Do The Wry Thing

Cynical, articulate UK singer-songwriter sends home thoughts from abroad

Trending Now

Even when he was singing about supermodels with perfect skin circa 1984, Lloyd Cole always sounded like a man standing by the door with a notebook. These days he’s happily ensconced in New England, as opposed to Old Blighty, and sings lines like, “Just another bunch of would-be desperadoes/Failing to pace themselves against the grain.” Age hasn’t withered Cole’s cynicism at the music business modus operandi, it’s just given him a more world-weary sense of distance and disbelief.

Significantly, Cole replaced his Commotions with a band called the Negatives?very New York?and adopted a darker persona, one that’s happier to linger in those shadows again. If we put aside the Negatives’ 1999 disc, and a demos and rarities set from 2001 called Etc, this is actually Lloyd’s first solo record in eight years.

Mid-life crises seem to have been dealt with, however, replaced by mid-life wisdom. Much as he loves Lou Reed’s Berlin, echoing its moods several times during songs like “Today I’m Not So Sure”, “Cutting Out” and “My Other Life”, Cole’s too self-analytical to sink into self-pity. A career hypochondriac, he still deals with his malaise by using the aspirin of melody and lyric in the title track.

Refreshingly downbeat, like the criminally unknown Christian Gibbs, Cole has decided to pursue his troubadour folk and country-ish direction here. Guitars are plangent, while lap-steel, muted strings and pianos filter through, and even the songs about faux modern pop, drug abuse and wasted love don’t veer into dreary melancholy.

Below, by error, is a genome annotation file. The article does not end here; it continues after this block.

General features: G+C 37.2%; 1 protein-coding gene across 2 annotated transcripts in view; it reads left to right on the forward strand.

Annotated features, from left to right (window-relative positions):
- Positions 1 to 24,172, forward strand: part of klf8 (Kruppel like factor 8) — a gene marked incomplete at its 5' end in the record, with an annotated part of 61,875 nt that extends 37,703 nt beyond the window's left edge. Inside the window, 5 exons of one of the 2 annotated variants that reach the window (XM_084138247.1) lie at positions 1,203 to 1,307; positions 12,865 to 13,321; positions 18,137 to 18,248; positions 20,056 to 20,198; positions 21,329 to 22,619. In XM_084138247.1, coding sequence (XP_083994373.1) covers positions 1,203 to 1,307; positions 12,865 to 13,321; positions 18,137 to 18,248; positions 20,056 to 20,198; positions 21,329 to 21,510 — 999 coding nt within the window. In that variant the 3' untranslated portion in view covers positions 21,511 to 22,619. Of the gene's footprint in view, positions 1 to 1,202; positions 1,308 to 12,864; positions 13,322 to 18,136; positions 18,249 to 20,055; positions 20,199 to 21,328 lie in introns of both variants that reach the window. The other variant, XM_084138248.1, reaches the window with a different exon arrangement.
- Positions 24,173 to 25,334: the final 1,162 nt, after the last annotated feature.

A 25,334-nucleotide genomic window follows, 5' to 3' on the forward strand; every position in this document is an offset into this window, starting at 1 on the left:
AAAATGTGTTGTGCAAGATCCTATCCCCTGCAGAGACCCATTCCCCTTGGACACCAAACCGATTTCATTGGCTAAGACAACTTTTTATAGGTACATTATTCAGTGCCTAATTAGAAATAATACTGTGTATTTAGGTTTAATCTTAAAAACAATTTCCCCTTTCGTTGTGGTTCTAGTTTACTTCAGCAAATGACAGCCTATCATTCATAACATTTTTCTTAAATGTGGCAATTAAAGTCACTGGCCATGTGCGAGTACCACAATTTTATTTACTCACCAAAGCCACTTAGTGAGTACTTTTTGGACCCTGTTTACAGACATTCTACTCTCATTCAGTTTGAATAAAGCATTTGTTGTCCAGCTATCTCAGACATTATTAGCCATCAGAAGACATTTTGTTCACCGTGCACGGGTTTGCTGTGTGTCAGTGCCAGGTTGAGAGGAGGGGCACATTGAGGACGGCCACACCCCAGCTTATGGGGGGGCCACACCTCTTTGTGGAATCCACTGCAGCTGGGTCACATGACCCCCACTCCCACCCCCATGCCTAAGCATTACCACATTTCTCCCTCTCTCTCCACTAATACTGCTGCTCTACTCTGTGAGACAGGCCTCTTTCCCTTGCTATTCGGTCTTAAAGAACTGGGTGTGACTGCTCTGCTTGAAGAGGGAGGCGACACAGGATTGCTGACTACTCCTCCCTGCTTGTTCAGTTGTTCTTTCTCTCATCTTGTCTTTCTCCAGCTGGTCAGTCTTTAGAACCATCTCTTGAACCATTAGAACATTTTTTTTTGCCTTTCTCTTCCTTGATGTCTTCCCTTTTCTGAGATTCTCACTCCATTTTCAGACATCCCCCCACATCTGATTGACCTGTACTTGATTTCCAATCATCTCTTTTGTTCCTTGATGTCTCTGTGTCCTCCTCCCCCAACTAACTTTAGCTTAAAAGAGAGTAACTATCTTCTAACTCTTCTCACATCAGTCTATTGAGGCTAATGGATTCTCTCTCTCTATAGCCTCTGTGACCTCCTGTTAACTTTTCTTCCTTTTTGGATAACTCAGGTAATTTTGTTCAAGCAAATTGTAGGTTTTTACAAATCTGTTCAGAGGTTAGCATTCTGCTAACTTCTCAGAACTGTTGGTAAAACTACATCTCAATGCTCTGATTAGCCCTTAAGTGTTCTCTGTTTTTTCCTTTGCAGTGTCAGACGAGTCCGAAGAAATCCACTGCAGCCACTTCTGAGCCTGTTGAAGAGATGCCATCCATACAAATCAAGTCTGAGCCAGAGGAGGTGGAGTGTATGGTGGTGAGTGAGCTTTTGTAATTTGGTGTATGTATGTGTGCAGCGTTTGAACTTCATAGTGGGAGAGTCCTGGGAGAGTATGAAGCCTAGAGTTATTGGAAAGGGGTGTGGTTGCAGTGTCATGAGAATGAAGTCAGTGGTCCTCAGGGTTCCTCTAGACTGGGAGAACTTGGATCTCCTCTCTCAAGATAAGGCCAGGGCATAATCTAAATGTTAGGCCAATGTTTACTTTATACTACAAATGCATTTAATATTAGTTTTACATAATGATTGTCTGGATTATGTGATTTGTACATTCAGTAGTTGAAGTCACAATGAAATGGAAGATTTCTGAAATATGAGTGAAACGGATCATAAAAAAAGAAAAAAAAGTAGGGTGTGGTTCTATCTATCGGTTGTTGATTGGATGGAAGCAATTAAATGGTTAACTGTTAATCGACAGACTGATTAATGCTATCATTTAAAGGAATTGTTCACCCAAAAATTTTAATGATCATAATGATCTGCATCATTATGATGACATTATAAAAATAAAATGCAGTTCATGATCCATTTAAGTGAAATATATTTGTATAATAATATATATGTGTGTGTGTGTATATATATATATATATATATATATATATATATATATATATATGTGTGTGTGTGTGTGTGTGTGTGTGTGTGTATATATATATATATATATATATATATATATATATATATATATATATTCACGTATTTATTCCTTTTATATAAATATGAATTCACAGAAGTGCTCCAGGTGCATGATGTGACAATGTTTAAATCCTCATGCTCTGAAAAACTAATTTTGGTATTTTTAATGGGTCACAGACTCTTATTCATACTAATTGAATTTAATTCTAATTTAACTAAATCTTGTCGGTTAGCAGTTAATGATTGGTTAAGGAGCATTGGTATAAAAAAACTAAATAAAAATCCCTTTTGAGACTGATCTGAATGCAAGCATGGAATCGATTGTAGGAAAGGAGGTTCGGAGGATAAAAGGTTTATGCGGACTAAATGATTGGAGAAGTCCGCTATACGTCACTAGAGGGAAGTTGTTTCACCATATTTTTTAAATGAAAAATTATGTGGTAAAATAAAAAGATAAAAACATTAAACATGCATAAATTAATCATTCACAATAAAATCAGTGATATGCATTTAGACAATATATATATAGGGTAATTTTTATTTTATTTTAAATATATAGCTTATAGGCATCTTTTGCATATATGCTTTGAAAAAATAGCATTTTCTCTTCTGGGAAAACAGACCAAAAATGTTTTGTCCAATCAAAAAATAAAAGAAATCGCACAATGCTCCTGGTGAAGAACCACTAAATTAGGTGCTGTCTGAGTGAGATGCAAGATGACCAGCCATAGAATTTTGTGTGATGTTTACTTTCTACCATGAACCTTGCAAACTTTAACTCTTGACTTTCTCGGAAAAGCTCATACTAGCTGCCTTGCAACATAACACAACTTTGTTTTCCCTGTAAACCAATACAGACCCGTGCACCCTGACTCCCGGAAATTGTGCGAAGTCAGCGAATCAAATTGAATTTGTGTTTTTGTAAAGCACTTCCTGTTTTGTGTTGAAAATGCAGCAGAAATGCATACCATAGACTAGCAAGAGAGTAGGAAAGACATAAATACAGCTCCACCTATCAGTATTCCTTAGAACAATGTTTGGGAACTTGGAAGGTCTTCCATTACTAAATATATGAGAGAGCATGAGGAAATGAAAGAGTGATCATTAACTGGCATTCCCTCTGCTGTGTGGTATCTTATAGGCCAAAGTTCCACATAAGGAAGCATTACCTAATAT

A cover of Nick Cave’s “People Ain’t No Good” simply fits in rather than standing out, mainly because Music In A Foreign Language doesn’t require a dictionary. It’s a modest proposal from someone who never wanted to be on-message.

Advertisement

Latest Issue

Bruce Springsteen, Uncut’s Review Of 2021, Jason Isbell, Yasmin Williams, Jonny Greenwood, The Weather Station, Robert Plant & Alison Krauss, the Beach Boys, The Coral, and Marvin Gaye
Advertisement

Features

Yasmin Williams: “I wanted to imagine things getting better”

Released in January, Yasmin Williams’ mesmerising album Urban Driftwood respected the old traditions of folk music but simultaneously made fresh currency out of them. Stephen Deusner meets Williams in Nashville to map the course of her incredible year since – and her plans for 2022. “I’m pretty optimistic about the future,” she says. “At least, way more than I was a year ago…”
Advertisement